Smart city success lies in key ICT infrastructure
By Paul Stathis, Chief Executive Officer, BICSI South Pacific
Wednesday, 05 February, 2020
Smart cities featured prominently at the 2019 BICSI South Pacific conference recently held in Melbourne, highlighted by the opening and closing keynote presentations.
The opening presentation, entitled ‘Digital city services: The new infrastructure for globally competitive communities’ was delivered by Adam Beck, Executive Director of Smart Cities Council, and the closing presentation, entitled ‘ICT Infrastructure for Highly Connected and Autonomous Transport Systems’, was delivered by Professor Majid Sarvi, Professor in Transport for Smart Cities at University of Melbourne.
These two presentations set the tone for the conference by stressing the importance of the infrastructure — the optical fibre, the wireless networks, the copper comms cabling, the power reticulation, the enclosures — that actually enable cities to be made ‘smart’.
Emphasising this point, Professor Sarvi cited the significant global shift in thinking amongst proponents of autonomous vehicles. He stated that car manufacturers initially focused on vehicle-to-vehicle communications for safe and efficient movement. But in their trials, they quickly realised this wasn’t enough — vehicles needed to be connected to their entire environment with information being shared with a plethora of stationary devices and systems. So the current global focus is on vehicle-to-infrastructure communications, a view that the university had long advocated.
The remainder of this article will convey just some of the compelling initiatives, statistics and vision presented by these two speakers at the BICSI conference on where smart cities are going and how essential infrastructure is to their successful adoption.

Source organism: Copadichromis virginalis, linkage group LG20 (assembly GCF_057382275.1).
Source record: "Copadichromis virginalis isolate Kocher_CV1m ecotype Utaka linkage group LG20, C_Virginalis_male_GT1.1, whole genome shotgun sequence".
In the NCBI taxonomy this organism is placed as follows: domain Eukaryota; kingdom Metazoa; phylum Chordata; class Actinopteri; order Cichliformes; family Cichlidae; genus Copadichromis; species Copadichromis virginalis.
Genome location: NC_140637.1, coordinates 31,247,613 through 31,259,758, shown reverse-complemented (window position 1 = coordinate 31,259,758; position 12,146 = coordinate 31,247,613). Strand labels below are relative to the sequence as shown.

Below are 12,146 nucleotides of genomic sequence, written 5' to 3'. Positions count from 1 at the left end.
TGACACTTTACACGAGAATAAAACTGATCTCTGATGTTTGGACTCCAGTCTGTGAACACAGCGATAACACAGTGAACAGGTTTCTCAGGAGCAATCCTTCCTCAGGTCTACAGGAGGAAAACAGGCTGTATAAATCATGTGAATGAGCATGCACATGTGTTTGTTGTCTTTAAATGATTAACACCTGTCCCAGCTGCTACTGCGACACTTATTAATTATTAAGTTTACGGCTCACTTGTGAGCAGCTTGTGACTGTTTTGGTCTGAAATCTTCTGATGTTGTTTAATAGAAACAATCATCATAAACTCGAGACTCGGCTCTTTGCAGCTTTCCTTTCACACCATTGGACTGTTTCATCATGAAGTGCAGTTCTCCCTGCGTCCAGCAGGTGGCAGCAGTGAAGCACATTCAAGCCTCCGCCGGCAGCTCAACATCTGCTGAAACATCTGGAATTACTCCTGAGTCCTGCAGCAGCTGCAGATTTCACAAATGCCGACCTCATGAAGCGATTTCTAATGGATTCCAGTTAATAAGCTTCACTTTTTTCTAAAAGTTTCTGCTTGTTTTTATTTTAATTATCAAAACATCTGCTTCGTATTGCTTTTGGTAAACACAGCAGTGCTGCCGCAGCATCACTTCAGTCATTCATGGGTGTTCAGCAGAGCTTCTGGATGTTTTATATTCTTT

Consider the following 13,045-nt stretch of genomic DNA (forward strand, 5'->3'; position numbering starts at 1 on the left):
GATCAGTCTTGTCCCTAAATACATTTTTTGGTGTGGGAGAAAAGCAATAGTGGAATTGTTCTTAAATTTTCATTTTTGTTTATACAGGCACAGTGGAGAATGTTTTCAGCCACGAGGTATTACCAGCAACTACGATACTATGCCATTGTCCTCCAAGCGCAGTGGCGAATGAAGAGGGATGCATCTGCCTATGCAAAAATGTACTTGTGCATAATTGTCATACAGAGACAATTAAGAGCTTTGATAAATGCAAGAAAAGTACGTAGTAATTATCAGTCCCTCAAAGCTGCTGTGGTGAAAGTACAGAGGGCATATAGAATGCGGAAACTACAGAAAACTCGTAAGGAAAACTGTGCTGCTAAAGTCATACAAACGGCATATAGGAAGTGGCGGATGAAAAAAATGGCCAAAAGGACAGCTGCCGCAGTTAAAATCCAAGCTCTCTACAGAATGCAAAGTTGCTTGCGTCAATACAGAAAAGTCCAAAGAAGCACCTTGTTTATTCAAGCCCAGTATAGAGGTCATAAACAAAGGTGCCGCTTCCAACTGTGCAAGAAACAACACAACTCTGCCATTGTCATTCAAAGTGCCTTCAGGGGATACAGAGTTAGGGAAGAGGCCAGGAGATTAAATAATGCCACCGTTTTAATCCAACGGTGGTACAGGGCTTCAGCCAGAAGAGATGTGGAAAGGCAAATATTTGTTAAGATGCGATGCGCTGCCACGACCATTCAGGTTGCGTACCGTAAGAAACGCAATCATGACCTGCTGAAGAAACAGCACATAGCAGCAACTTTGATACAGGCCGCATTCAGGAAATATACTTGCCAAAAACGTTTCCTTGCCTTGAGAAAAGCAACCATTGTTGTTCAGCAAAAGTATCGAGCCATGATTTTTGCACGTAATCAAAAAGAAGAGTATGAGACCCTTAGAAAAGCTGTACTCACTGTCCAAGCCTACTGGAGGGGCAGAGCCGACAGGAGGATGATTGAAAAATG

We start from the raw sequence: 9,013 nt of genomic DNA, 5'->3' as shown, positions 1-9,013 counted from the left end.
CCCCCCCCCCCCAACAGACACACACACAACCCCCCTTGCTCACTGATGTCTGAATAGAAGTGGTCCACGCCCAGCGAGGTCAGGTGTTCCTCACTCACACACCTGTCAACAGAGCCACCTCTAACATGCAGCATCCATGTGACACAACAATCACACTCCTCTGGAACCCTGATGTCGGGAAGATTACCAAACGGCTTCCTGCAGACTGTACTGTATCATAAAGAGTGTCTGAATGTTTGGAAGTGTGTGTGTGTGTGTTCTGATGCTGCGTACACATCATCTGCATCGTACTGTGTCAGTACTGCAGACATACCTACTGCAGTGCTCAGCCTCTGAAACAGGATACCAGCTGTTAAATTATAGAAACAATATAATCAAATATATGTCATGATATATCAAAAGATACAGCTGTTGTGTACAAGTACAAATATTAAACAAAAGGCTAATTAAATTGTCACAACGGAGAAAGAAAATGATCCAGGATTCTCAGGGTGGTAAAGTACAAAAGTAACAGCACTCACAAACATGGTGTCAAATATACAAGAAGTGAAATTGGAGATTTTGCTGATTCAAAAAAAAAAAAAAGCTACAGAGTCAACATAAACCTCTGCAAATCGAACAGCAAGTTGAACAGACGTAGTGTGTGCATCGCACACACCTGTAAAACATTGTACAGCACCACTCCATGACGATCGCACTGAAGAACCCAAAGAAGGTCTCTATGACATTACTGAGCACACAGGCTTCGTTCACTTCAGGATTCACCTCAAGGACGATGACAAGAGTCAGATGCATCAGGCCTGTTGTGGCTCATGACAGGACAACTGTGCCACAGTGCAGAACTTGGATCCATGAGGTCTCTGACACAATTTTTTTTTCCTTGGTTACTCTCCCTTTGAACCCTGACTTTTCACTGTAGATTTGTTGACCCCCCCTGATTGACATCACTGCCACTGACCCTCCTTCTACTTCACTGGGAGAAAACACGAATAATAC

‘Digital city services: The new infrastructure for globally competitive communities’ presentation
The Smart City Council defines a smart city as “one that uses technology and data to accelerate liveability, workability and sustainability”. It becomes an accelerator of productivity, wellbeing, opportunity, and economic and societal change.
Consider just some examples of the remarkable uptake of digital technologies that demonstrate the potential improvements:
2.2 billion parcels ordered online are expected to be shipped annually in Australia by 2022, with over one million parcels being sent per business day in Melbourne and Sydney alone. That’s a 15% growth for Australia projected in just three years. And how are parcels collected/delivered? 7% off street parking, 3% in driveways, 13% in metered parking, 10% parked in loading zones and a whopping 33% double parked. Think of the impact that this has on traffic alone! Demand is projected to soar as online procurement matures to become the norm for many domestic and commercial transactions. Central to this is reliable internet access in both fixed and mobile environments, afforded only by infrastructure commensurate with the burgeoning demands.
While Uber changed the taxi industry forever, the concept also massively transformed our food industry with food deliveries. Over 500 restaurants and cafes in Australia have created ‘virtual restaurants’ on the Uber Eats platform, and they have seen an average 30% growth while using existing facilities.
One digital phenomenon that has taken the world by surprise is the Micro-mobility trip scheme. In the US alone, the number of micro-mobile devices rose from 35 million in 2017 to more than 84 million in 2018, made up of 38.5 million shared e-scooters, nine million dockless share-bikes and 36.5 million docked share-bikes.
Economic and societal change
Adam Beck cited the ‘On Dijon’ program in France as an excellent example of an entire city committed to a digital transformation. Its vision is to create the metropolis of the future — intelligent and connected. Its objectives are to optimise and consolidate urban equipment (eg, traffic signals, street lighting, surveillance cameras, environmental sensors, etc) to facilitate the management of public space.